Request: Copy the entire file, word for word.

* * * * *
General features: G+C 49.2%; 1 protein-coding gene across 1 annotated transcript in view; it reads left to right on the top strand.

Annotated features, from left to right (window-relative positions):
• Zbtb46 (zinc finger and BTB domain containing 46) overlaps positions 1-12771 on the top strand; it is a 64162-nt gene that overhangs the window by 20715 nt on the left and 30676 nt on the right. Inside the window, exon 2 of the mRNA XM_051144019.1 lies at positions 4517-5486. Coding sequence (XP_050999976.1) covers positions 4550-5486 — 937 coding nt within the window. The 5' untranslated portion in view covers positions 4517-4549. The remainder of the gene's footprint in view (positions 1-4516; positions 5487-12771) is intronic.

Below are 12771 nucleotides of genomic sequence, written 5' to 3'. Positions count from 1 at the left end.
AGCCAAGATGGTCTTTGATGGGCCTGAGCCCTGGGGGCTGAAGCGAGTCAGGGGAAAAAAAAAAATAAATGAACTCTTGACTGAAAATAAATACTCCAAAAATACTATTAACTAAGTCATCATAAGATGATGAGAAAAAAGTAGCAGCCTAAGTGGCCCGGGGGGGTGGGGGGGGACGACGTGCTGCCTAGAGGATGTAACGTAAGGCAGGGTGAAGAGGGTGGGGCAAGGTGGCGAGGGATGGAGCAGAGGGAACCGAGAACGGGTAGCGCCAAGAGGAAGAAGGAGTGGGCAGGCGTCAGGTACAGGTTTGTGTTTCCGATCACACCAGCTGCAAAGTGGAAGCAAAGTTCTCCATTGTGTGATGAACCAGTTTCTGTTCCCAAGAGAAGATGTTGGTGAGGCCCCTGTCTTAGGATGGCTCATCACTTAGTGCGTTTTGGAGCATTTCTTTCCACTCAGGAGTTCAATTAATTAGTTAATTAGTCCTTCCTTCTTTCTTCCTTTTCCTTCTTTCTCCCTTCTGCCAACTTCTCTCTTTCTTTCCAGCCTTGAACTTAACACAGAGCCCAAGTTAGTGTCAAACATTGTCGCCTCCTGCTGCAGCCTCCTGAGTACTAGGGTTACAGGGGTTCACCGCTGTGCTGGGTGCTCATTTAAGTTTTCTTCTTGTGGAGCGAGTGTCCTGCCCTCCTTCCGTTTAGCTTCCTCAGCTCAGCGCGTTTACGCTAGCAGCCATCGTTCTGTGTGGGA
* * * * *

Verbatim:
General features: G+C 49.2%; 1 protein-coding gene across 1 annotated transcript in view; it reads left to right on the top strand.

Annotated features, from left to right (window-relative positions):
• Zbtb46 (zinc finger and BTB domain containing 46) overlaps positions 1-12771 on the top strand; it is a 64162-nt gene that overhangs the window by 20715 nt on the left and 30676 nt on the right. Inside the window, exon 2 of the mRNA XM_051144019.1 lies at positions 4517-5486. Coding sequence (XP_050999976.1) covers positions 4550-5486 — 937 coding nt within the window. The 5' untranslated portion in view covers positions 4517-4549. The remainder of the gene's footprint in view (positions 1-4516; positions 5487-12771) is intronic.

Below are 12771 nucleotides of genomic sequence, written 5' to 3'. Positions count from 1 at the left end.
AGCCAAGATGGTCTTTGATGGGCCTGAGCCCTGGGGGCTGAAGCGAGTCAGGGGAAAAAAAAAAATAAATGAACTCTTGACTGAAAATAAATACTCCAAAAATACTATTAACTAAGTCATCATAAGATGATGAGAAAAAAGTAGCAGCCTAAGTGGCCCGGGGGGGTGGGGGGGGACGACGTGCTGCCTAGAGGATGTAACGTAAGGCAGGGTGAAGAGGGTGGGGCAAGGTGGCGAGGGATGGAGCAGAGGGAACCGAGAACGGGTAGCGCCAAGAGGAAGAAGGAGTGGGCAGGCGTCAGGTACAGGTTTGTGTTTCCGATCACACCAGCTGCAAAGTGGAAGCAAAGTTCTCCATTGTGTGATGAACCAGTTTCTGTTCCCAAGAGAAGATGTTGGTGAGGCCCCTGTCTTAGGATGGCTCATCACTTAGTGCGTTTTGGAGCATTTCTTTCCACTCAGGAGTTCAATTAATTAGTTAATTAGTCCTTCCTTCTTTCTTCCTTTTCCTTCTTTCTCCCTTCTGCCAACTTCTCTCTTTCTTTCCAGCCTTGAACTTAACACAGAGCCCAAGTTAGTGTCAAACATTGTCGCCTCCTGCTGCAGCCTCCTGAGTACTAGGGTTACAGGGGTTCACCGCTGTGCTGGGTGCTCATTTAAGTTTTCTTCTTGTGGAGCGAGTGTCCTGCCCTCCTTCCGTTTAGCTTCCTCAGCTCAGCGCGTTTACGCTAGCAGCCATCGTTCTGTGTGGGA